I have to present on the main realist and non-realist arguments for/against set theory. According to one of my sources, it remains a matter of debate as to whether any of the set theories' (ZF, NF, ...
36
votes
14answers
10k views

How big is infinity?

This might be more philosophy than math, but it’s been bothering me for a while. Question: If there’s an infinite amount of real numbers between $ 0 $ and $ 1 $, shouldn’t there be twice the ...
6
votes
2answers
247 views

Set theoretic realism

What are the main contemporary arguments for and against realism about set theory?
0
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1answer
28 views

Evolution of Relations

In Frege, one finds relations treated as predicates in complex terms. However, modern set theory appears to treat them as two-place relation. Is this correct? If so, when did this shift occur and to ...
1
vote
1answer
92 views

A question regarding Worldly Cardinals and L

For some $L_\kappa$ in the constructible hierarchy, does there exist a $\kappa$ such that $\kappa$ is a worldly cardinal and that $L_\kappa$ contains all of the constructible reals? The motivation ...
1
vote
2answers
95 views

Abstract Objects in Logic

I am confused on the concept of extensionality versus intensionality. When we say 2<3 is True, we say that 2<3 can be demonstrated by a mathematical proof. So, according to mathematical logic, ...
10
votes
0answers
469 views

Is there any formal definition or reasonably good heuristic for mathematical 'interestingness?' [closed]

One of the projects I'd like to work on over the next several years in my spare time is a first order theorem prover similar to Prover9 to attack some of the TPTP problems, and it occurs to me that ...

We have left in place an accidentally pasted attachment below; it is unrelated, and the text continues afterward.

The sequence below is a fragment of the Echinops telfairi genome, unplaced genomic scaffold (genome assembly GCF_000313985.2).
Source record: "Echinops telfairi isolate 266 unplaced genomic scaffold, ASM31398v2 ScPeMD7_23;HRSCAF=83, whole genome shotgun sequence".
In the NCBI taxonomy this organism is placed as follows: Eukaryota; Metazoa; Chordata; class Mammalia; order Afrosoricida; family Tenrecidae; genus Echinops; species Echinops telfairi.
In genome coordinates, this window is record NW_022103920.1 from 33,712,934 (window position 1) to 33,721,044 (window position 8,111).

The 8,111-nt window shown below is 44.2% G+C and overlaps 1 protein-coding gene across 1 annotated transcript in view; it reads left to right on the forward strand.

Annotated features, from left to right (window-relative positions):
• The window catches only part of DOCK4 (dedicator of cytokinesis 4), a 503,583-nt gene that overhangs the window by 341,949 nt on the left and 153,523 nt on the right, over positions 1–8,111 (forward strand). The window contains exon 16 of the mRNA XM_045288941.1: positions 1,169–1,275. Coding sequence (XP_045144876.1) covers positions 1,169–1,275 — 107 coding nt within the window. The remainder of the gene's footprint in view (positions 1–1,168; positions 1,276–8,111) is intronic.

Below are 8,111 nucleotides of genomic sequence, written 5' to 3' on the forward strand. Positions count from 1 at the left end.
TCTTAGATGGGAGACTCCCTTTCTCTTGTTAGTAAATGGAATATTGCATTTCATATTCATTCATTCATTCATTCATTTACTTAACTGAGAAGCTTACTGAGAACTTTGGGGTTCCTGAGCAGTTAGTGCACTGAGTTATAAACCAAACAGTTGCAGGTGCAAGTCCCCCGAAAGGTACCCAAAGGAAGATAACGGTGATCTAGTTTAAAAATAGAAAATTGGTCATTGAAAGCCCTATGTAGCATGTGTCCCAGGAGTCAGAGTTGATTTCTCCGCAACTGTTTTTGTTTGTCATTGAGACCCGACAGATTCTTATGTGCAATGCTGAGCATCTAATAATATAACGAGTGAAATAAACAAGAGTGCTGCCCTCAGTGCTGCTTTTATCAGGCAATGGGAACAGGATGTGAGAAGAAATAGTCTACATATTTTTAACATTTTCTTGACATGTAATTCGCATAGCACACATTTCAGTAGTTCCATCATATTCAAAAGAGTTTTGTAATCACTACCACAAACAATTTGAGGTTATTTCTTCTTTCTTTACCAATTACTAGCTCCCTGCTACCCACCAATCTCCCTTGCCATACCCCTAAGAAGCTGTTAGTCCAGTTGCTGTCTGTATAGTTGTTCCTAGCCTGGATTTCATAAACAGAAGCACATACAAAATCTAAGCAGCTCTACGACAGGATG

2
votes
1answer
88 views

Does math have to be learned linearly?

I am asking because often times one doesn't know where to start in math. "Just learn what you need" is very vague and unspecific ... for example, assume I'm a beginner at Algebra and was considering ...
1
vote
3answers
98 views

Why do we formalize conceptions?

Why do we always try to formalize conceptions? Let's take the naive conception of sets, why do we try to write down a list of axioms? what do we earn in doing so? I'm looking especially for ...
3
votes
1answer
414 views

Do only certain people exceed at math well? [closed]

It's obvious if you look around that math has always been one of the toughest subjects in all areas, from federal-traditional public schools to simply people learning it as an autodidact, hobby, or as ...
2
votes
1answer
53 views

Difference between impredicative and predicative version of separation axiom

What is the difference between an impredicative and a predicative version of the separation axiom in ZFC: $$\forall x \exists y \forall z ( z\in y \leftrightarrow (z \in x \wedge \phi (z)) $$ What ...
2
votes
2answers
91 views

Are axioms chosen with the goal of “making things work” instead of some deep philosophies?

Are axioms chosen with the goal of "making things work" instead of some deep philosophies? If everything should be deducible, that is, provable from something else, then in this chain of deduction ...
20
votes
10answers
2k views

How can Zeno's dichotomy paradox be disproved using mathematics?

A brief description of the paradox taken from Wikipedia: Suppose Sam wants to catch a stationary bus. Before he can get there, he must get halfway there. Before he can get halfway there, he must ...
2
votes
1answer
65 views

Study of all published works of Bertrand Russell on foundations of mathematics: Please recommend his works.